Talk:Solanine

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Query[edit]

i ate some potatoe with green stuff on it like 10 mintues ago well i get sick or anything like that?

I expect you might have done. Can you let us know? Rich Farmbrough, 11:01 8 November 2006 (GMT).


As per figures given in this page 125 Grams of potoatoes could cause poisoning due to Solanine content, this does not sound right,people regularly eat many times more potatoes with no poisoning. Can some one check these figures —Preceding unsigned comment added by Skdeewan (talkcontribs) 06:34, 7 February 2009 (UTC)

Exactly - the numbers here don't add up. How is 25mg the beginning of toxicity when commercial potatoes can have 0.2mg/g? It seems that in the two places the 25mg figure is mentioned it should be 25mg/kg, which is a normal way to specify toxicity in any case.

Hypothermia symptom[edit]

When this symptom occurs, does the person feel cold? Recently I ate a large meal of potatoes, and soon after I felt quite cold, almost shivering, which was very strange when considering the setting and room temperature. Also had minor indigestion. Maybe this solanine poisoning is more easy to come by than thought... or maybe these symptoms were coincidental? They didn't appear discoloured or soft. The next day I ate more of the same potatoes (cooked with the originals) and felt chills again. Peoplesunionpro 19:04, 6 October 2006 (UTC)

Caraway[edit]

I have heard that caraway neutralizes the solanine in potatoes. However, I cannot find any serious references (either supporting it or saying it is a myth). It is only discussed at Czech pages about cooking. Is there any serious reference? Jiri — Preceding unsigned comment added by 80.250.11.134 (talk) 20:16, 6 May 2013 (UTC)

Denaturing[edit]

Is solanine broken down by cooking at high temperatures, e.g. deep frying? Rich Farmbrough, 11:01 8 November 2006 (GMT).

Silly me "Deep-frying potatoes at 170° C (306° F) will effectively lower glycoalkaloid levels, but microwaving is only somewhat effective and boiling is not." Rich Farmbrough, 11:02 8 November 2006 (GMT).
However, the soft interior of French fries doesn't get heated above 100° C (else all of the water would have evaporated). Icek 21:02, 11 March 2007 (UTC)
Some Original Research. Having eaten slightly green potatoes a few times and experienced the effects I now steer well clear of them. I'm looking at this article now because I had the effects today after eating some oldish but not obviously green potatoes yesterday. Symptoms tend to be sharp to vivid dreams overnight followed by mild headache and sickness the next day (similar to but a different pattern from migraine). I spotted a couple of green-tinged chips in a bag I ate a few years ago but assumed that as the amount of greenness was quite limited it wouldn't make much difference. Wrong - I had the same symptoms. Greening is associated with exposure to sunlight hence a surface phenomenon but perhaps solanine is transported away from the surface to the interior where the temperature effect of deep frying is less. Don't eat green potatoes - they may not kill you but they'll waste a day of your life. Opbeith (talk) 21:19, 23 December 2011 (UTC)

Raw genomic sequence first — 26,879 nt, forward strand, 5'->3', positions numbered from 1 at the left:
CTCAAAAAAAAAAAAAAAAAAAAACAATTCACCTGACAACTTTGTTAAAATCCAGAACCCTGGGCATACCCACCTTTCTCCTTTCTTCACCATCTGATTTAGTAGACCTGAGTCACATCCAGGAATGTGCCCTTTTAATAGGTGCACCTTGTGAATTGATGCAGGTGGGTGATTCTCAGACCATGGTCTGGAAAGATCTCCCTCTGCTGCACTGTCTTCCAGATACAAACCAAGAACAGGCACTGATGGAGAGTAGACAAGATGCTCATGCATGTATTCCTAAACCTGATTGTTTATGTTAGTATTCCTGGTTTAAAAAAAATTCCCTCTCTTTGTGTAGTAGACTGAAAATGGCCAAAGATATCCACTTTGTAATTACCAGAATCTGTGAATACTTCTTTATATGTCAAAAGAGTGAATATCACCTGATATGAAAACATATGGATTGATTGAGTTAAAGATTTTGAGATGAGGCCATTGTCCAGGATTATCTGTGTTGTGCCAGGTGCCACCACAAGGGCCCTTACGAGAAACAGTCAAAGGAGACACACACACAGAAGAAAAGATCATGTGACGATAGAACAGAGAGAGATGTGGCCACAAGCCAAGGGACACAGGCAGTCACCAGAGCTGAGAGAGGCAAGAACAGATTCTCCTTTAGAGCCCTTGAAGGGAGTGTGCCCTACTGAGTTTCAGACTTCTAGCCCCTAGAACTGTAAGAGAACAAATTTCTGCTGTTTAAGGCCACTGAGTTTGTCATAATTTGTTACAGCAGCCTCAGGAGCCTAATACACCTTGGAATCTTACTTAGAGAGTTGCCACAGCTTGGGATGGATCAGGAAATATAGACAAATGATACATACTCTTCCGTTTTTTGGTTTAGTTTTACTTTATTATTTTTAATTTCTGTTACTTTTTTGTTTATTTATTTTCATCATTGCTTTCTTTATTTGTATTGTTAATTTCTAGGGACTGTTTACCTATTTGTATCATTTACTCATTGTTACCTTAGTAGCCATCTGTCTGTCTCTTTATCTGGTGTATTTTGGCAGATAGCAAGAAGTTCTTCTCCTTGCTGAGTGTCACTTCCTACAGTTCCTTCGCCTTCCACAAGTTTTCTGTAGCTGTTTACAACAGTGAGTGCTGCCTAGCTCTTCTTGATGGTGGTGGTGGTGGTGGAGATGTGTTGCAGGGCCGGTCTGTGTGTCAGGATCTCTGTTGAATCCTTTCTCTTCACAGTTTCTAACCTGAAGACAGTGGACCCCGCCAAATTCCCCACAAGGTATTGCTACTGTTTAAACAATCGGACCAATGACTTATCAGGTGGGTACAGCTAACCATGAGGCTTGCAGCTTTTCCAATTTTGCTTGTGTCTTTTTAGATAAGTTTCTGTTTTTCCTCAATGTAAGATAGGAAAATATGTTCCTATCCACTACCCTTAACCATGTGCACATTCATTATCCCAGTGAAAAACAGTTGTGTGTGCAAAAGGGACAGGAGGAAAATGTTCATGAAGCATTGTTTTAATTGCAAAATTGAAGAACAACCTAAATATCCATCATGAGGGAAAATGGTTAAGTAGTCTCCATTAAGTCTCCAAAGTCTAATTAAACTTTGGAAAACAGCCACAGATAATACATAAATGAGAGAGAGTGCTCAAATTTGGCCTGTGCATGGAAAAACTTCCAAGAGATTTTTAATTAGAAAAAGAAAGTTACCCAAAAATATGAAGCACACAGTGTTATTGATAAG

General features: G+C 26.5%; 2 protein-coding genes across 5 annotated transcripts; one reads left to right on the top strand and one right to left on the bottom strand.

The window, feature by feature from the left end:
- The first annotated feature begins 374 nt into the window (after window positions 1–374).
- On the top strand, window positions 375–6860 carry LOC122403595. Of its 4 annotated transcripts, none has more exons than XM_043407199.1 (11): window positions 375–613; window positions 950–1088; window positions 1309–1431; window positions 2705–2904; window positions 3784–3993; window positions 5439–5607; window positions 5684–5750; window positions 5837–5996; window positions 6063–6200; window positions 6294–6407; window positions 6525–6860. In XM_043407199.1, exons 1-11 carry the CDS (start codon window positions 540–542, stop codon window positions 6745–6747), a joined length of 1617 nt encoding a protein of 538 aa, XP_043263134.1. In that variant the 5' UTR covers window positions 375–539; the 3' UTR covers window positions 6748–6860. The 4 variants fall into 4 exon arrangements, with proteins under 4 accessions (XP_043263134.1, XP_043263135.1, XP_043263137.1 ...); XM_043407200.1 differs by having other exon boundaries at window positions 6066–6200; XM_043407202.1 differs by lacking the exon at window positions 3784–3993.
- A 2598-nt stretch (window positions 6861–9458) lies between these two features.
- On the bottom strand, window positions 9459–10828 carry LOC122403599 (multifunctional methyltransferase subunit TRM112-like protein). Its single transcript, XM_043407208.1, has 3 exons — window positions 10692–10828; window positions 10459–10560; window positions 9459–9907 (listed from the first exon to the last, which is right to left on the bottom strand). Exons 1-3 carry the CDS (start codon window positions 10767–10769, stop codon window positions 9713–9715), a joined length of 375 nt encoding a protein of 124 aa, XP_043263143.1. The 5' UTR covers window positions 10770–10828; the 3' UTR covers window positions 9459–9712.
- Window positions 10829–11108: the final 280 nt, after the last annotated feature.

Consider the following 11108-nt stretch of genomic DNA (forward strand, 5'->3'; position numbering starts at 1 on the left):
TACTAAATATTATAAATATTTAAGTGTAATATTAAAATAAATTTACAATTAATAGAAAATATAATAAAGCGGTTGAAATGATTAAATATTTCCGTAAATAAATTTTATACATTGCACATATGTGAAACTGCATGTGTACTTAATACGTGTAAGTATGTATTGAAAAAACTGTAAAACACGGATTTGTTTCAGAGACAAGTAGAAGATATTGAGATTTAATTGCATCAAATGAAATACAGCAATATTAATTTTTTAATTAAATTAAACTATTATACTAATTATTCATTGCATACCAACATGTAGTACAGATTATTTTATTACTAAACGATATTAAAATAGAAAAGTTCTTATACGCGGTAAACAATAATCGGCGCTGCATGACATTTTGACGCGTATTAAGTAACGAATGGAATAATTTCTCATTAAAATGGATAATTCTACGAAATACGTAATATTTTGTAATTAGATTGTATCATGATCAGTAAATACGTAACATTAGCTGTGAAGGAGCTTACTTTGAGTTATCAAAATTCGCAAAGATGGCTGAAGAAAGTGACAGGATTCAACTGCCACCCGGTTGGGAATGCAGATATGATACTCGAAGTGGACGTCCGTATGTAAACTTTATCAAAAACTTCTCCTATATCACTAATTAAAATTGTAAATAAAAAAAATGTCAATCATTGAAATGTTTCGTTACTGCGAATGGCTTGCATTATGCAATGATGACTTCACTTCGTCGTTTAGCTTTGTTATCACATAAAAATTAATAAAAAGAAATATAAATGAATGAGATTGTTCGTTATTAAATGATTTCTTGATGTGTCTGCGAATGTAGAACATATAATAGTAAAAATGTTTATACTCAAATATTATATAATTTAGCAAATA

I've been eating (slightly) green potatoes, even with peel, boiled, all my life and never experienced anything except possibly mild "stomach rumbling". The same with very green potatoes that had the green parts removed. Of course, solanin levels do vary by cultivar; I eg. am from Europe. Plus, green does not necessarily equal solanine. On the other hand, given the low price, there is no reason to not avoid green potatoes. --92.202.110.212 (talk) 00:46, 14 May 2012 (UTC)

Nicotine[edit]

If someone could find some information about the relationship between Solanine and Nicotine, this would probably not be a bad place for it. Figs 10:23, 29 November 2006 (UTC)

There is not any resemblance in the structure of nicotine and solanine. The only similarity is the basic fact that both are toxic alkaloids that occur in the Solanaceae family.--Metalhead94 (talk) 11:10, 13 September 2008 (UTC)

chaconine[edit]

I'm no chemist, but I wonder why there is no article for chaconine. Seems like an odd thing to miss if its a natural product of potatoes. Is it spelled right in this article? Vees 15:50, 26 March 2007 (UTC)

Past "Avoidance" section[edit]

There was some good information in the now-removed "avoidance" section (deep-frying reduces glycoalkaloid levels; bitter taste indicates toxicity; etc.).

I've integrated it and reworded it so that it's presenting facts, not giving advice.

Tomatoes?[edit]

Do tomatoes contain solanine? Someone on the tomato discussion wants to know. I am a lemon 00:09, 9 August 2007 (UTC)

Gillian McKeith[edit]

Gillian McKeith claims in You Are What You Eat (p 77) that people who are Arthritic, or have muscular or bone problems should avoid the nightshades because of their solanine content. It would mess with the enzymes in their muscles. Also, cooking or baking the nightshades in some miso soup would "neutralize the solanine compound". Does this claim have any scientific basis? Wmeijers 21:09, 3 September 2007 (UTC)

I've found some sources myself. Don't know if there is any truth in these sources tho... http://www.noarthritis.com/research.htm http://www.vitaminevi.com/Concern/Osteoarthritis.htm Wmeijers 21:37, 3 September 2007 (UTC)

Anticholinergic[edit]

I was wondering if solanine is an anticholinergic because the article states that a high overdose can cause hallucinations and dilated pupils. I see there is not any structural similarity to the well-known anticholinergics atropine and scopolamine, however, the side-effect profile is similar and they are both found in plants of the same family. Anyone know for sure? If solanine is an anticholinergic agent then it should definitely be mentioned in the article.--Metalhead94 (talk) 11:16, 13 September 2008 (UTC)